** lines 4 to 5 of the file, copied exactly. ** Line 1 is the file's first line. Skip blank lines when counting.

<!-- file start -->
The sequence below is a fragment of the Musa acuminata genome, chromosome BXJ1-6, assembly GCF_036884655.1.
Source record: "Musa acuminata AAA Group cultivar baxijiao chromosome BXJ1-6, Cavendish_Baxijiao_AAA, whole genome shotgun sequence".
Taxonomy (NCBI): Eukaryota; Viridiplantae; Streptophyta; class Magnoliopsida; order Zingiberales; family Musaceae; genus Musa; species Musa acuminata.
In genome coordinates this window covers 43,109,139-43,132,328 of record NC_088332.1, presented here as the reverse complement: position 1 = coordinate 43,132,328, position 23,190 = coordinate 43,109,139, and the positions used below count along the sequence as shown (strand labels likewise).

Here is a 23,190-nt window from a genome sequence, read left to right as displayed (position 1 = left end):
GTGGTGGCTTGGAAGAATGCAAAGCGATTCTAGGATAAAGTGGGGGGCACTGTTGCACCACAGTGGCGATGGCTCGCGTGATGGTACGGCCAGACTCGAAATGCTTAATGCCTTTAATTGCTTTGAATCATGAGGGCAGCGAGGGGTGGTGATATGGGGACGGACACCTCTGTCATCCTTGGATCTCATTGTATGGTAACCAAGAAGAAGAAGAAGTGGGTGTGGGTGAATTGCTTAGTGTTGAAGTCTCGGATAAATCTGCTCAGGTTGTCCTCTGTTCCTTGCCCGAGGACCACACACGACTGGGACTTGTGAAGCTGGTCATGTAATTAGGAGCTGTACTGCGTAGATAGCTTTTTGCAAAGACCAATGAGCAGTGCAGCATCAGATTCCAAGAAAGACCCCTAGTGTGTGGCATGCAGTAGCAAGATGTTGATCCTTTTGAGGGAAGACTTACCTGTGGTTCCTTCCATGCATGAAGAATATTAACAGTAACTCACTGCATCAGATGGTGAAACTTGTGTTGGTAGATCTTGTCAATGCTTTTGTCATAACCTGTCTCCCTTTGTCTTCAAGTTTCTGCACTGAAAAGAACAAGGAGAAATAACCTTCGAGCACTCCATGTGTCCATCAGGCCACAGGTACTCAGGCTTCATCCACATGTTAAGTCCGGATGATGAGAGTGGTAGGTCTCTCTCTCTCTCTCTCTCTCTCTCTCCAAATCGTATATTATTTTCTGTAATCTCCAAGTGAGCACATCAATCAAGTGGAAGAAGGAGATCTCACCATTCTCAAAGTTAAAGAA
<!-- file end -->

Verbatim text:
In genome coordinates this window covers 43,109,139-43,132,328 of record NC_088332.1, presented here as the reverse complement: position 1 = coordinate 43,132,328, position 23,190 = coordinate 43,109,139, and the positions used below count along the sequence as shown (strand labels likewise).

Here is a 23,190-nt window from a genome sequence, read left to right as displayed (position 1 = left end):